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S.O. v. Hinds County School District

United States District Court, S.D. Mississippi, Northern Division

July 3, 2018




         Defendants Tommy Brumfield, Ben Lundy, Shannon Rankin, and Michelle Ray (the “District Defendants”), and Byram Police Department and Ricardo Montez Kincaid (the “Byram Defendants”) have filed motions to dismiss based on qualified immunity [57, 59]. For the reasons that follow, the Court denies the District Defendants' motion [57] as to Brumfield and Ray in their individual capacities regarding the Fourth Amendment claim but otherwise grants the Defendants' motions [57, 59].

         I. Background

         Plaintiff S.O., individually and on behalf of her child B.O., is suing Defendants due to alleged conduct that occurred during a school disciplinary action. At the time of the incident, B.O. was a 12-year-old seventh-grade student at Byram Middle School. S.O. says that, on April 4, 2017, Defendant Shannon Rankin, a social-studies teacher, accused B.O. of violating school policy by selling bite-sized candy bars during class. She therefore directed B.O. to go to Assistant Principal Tommy Brumfield's office. See Am. Compl. [3] at 4-8. On his way to the office, B.O. encountered Defendant Michelle Ray, another assistant principal. B.O. admitted to Ray that he had hidden some candy in a trashcan while on his way to Brumfield's office. Following this encounter, B.O. says Ray forced him to don rubber gloves and dig the candy out of the trashcan.

         In Brumfield's office, Brumfield searched B.O. for evidence of the alleged violation. According to B.O., Brumfield put his hands in B.O.'s pockets and touched his penis during the search. Brumfield and Ray, who was present, adamantly deny this allegation and say instead that Brumfield merely instructed B.O. to pull his pockets out to check their contents. In any event, nothing was found. The Brumfield and Ray also searched B.O.'s school bag and found various items, including a purse, expo-board cleaner, feminine looking OtterBox cases, and six calculators, three of which were school property. Although B.O. claimed that his math teacher authorized him to carry the calculators and that the purse belonged to his aunt, Brumfield wrote B.O. up for theft of school property. B.O. alleges that all of this occurred in the presence of Defendant Ricardo Montez Kincaid, a sergeant with the Byram Police Department.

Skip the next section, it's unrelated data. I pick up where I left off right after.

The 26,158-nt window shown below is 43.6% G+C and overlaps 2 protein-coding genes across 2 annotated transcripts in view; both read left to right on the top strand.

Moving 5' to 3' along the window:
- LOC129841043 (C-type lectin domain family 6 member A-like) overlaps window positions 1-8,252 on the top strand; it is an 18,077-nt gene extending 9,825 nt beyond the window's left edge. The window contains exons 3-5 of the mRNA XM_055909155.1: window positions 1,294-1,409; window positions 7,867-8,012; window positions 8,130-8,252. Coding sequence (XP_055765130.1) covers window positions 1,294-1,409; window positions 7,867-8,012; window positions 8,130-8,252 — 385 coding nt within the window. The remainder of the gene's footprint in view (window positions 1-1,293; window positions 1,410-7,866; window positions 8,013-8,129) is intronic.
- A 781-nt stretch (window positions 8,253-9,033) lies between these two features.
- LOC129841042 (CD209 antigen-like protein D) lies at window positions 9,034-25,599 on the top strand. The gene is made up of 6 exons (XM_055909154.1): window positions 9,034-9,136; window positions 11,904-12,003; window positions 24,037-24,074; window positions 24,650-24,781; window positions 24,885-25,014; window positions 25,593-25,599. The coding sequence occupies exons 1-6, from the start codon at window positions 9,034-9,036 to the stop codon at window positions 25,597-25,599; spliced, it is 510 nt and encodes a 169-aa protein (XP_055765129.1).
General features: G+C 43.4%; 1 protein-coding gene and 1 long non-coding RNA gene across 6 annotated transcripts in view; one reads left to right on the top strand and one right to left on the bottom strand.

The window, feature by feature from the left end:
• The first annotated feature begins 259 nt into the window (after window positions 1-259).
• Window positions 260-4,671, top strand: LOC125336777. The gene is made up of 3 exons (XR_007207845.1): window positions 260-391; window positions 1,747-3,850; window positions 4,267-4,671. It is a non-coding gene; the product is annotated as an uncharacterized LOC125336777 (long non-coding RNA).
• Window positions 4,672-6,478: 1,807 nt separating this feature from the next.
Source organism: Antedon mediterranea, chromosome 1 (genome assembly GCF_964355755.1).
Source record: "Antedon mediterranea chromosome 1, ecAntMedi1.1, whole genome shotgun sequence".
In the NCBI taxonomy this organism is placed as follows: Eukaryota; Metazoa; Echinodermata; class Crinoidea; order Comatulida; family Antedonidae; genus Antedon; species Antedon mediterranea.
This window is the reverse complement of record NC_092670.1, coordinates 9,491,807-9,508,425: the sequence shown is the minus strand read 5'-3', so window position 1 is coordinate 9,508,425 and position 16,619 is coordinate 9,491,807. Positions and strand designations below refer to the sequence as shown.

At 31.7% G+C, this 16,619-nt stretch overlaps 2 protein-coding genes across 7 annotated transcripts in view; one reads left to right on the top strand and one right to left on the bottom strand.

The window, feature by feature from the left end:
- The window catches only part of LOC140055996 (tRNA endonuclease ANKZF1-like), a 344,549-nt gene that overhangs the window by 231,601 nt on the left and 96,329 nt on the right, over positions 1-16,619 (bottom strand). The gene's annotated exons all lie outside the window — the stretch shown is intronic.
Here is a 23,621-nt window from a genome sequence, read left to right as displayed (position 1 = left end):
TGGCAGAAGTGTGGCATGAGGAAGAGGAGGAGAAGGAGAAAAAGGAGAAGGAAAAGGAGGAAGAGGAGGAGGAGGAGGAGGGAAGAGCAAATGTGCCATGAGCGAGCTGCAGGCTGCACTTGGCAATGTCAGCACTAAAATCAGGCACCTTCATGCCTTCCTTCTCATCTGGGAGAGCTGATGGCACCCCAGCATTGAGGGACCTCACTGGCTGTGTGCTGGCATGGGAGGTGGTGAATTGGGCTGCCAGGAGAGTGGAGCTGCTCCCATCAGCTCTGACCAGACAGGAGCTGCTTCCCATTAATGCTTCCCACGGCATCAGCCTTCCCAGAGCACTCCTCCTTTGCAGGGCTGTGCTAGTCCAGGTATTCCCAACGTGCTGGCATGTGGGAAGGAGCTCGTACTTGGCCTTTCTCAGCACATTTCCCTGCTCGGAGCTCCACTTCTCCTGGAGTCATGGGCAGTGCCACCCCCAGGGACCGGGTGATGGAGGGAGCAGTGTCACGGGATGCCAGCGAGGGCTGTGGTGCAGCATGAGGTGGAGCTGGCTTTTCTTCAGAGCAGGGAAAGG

Based on these events, S.O. filed this suit asserting claims under § 1983 for violating the Fourth, Thirteenth, and Fourteenth Amendments as well as various state-law causes of action. Defendants have since filed motions to dismiss based primarily on qualified immunity [57, 59]. Having both subject-matter and personal jurisdiction, the Court is ready to rule on these motions.

         II. Standards

         A. Motions to Dismiss

         Both sets of Defendants seek dismissal under Federal Rule of Civil Procedure 12(b)(6). Under that rule, the Court must determine-based on the face of the complaint-whether Plaintiffs have stated a claim. See Fed. R. Civ. P. 12(d). But here, all parties submitted record evidence that is beyond Rule 12(b)(6)'s scope of review. When that happens, “Rule 12(d) gives a district court ‘complete discretion to determine whether or not to accept any material beyond the pleadings that is offered in conjunction with a Rule 12(b)(6) motion.”' Isquith ex rel. Isquith v. Middle S. Utils., Inc., 847 F.2d 186, 194 n.3 (5th Cir. 1988) (citation omitted). But if “matters outside the pleadings are presented to and not excluded by the court, the motion shall be treated as one for summary judgment.” Fed.R.Civ.P. 12(d); see also In re Katrina Canal Breaches Litig., 495 F.3d 191, 205 (5th Cir. 2011). In this case, the Court will exercise its discretion and consider the motions and supporting materials under Rule 56.

         B. Summary Judgment

         Summary judgment is warranted under Federal Rule of Civil Procedure 56(a) when evidence reveals no genuine dispute regarding any material fact and that the moving party is entitled to judgment as a matter of law. The rule “mandates the entry of summary judgment, after adequate time for discovery and upon motion, against a party who fails to make a showing sufficient to establish the existence of an element essential to that party's case, and on which that party will bear the burden of proof at trial.” Celotex Corp. v. Catrett, 477 U.S. 317, 322 (1986).